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The Coming Golden Age Of The Information Revolution
18 April 2002
George E. Pake Auditorium
Is the information economy's future behind it? Is its promise, like all the hype that surrounded it, exhausted? Prospects look glum at the moment; even management guru Peter Drucker says that "the information industry as a business isn't going anywhere."
History tells us otherwise. It suggests that the information revolution's best days actually lie ahead. The information revolution is only one of a series of technology revolutions in history. Several of these have experienced a chaos of early invention, a burst of public enthusiasm, a wild investment bubble— and a collapse. But in every case the major impact of the technology— the major economic build-out based on the new technology— comes after the bubble bursts. If this holds for the information revolution its best years are still to come.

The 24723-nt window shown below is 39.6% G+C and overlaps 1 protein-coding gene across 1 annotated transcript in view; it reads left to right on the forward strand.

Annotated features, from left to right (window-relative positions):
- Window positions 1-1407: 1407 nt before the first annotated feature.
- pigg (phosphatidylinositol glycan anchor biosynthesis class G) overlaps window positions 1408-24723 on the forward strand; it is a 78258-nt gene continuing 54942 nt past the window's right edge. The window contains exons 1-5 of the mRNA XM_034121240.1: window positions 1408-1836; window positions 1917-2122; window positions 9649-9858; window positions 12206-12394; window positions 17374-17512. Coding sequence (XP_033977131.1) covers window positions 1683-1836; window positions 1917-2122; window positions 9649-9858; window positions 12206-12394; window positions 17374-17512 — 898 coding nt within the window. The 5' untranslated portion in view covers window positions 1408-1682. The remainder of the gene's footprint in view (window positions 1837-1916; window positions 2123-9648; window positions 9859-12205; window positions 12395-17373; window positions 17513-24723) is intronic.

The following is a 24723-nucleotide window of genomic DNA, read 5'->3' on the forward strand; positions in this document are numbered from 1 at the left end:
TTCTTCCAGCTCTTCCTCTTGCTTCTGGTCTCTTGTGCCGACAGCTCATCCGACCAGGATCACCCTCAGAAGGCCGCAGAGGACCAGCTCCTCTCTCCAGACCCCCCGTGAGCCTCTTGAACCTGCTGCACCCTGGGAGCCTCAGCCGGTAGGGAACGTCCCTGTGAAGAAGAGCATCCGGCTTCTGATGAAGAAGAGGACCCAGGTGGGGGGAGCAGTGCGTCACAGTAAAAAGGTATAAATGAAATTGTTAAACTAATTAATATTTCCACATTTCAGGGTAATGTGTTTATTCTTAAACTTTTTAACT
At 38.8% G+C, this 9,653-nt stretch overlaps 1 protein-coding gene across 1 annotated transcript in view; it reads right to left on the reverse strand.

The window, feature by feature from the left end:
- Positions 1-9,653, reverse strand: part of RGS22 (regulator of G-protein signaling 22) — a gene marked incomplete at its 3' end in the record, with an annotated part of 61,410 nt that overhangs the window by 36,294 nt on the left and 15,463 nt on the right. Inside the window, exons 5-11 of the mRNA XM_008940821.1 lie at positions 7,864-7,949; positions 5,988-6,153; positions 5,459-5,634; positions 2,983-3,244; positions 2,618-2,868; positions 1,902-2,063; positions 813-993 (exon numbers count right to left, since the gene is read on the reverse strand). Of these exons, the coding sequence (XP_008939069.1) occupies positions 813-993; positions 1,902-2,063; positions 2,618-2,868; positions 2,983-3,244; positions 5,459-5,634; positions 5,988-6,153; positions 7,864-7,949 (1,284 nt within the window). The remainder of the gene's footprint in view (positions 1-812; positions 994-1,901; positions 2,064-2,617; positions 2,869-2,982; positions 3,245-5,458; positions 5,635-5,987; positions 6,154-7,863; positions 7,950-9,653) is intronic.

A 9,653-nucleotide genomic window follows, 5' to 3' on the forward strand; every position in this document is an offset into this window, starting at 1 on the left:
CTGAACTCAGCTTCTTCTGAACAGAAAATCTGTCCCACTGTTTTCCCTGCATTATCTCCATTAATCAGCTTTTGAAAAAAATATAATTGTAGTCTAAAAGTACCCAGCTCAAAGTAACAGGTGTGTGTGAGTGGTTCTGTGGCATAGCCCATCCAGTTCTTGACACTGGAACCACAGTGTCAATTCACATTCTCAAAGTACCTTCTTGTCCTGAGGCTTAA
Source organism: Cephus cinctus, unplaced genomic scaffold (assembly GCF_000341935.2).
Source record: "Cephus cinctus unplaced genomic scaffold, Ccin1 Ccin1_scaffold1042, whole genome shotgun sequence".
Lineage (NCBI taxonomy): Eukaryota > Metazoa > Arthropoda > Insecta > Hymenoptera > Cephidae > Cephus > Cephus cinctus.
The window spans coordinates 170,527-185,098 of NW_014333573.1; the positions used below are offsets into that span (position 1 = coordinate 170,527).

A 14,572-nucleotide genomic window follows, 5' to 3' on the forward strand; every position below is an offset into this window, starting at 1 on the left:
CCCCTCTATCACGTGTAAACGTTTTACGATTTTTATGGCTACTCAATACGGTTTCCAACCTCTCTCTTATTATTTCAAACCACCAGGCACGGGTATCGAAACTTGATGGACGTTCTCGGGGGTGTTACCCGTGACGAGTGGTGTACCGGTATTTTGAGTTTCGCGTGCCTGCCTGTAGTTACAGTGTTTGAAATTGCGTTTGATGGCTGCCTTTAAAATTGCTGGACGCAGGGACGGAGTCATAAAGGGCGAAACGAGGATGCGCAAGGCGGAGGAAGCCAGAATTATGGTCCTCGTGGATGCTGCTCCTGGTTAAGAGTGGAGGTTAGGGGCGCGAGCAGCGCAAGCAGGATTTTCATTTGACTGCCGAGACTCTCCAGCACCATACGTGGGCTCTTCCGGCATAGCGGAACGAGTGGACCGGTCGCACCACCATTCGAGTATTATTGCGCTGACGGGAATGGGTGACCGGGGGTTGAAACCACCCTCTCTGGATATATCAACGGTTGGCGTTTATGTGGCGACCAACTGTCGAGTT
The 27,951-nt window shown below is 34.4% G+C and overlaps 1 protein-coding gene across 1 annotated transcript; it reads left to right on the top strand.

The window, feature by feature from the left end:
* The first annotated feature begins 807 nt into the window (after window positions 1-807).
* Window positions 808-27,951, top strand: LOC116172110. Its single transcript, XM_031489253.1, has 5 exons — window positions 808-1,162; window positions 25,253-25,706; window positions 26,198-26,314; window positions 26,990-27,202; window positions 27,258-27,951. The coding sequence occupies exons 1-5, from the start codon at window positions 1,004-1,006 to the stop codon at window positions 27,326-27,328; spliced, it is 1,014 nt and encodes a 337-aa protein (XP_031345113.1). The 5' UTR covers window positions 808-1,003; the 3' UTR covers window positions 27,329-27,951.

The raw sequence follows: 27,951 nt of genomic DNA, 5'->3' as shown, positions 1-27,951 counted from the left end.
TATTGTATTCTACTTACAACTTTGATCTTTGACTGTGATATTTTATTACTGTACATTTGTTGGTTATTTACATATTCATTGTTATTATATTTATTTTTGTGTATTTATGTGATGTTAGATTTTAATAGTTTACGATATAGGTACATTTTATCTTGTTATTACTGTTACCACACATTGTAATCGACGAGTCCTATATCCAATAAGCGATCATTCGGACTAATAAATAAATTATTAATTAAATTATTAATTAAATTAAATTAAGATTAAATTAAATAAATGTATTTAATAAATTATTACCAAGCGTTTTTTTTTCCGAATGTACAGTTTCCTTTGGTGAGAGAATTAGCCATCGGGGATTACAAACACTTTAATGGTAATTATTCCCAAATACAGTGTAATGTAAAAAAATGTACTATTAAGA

What is needed for a post-crash technology revolution to go on to build out the economy? Three things: Proper arrangements of use-the thousands of small technologies that adapt the base technology to its users. An appropriate infrastructure. And a new architecture of doing business. These take time to arrive, and for the information revolution still lie ahead.
W. Brian Arthur is an economist, best known for his pioneering work on increasing returns in the economy: what happens when products that gain market share find it easier to gain further market share-and their role in locking markets in to the domination of one or two players. Arthur is also one of the early explorers of the science of complexity-the science of how patterns and structures self-organize from simple elements. He was Morrison Professor of Economics and Population Studies at Stanford from 1983-96, and is currently Citibank Professor at the Santa Fe Institute and a visiting scholar at PARC.
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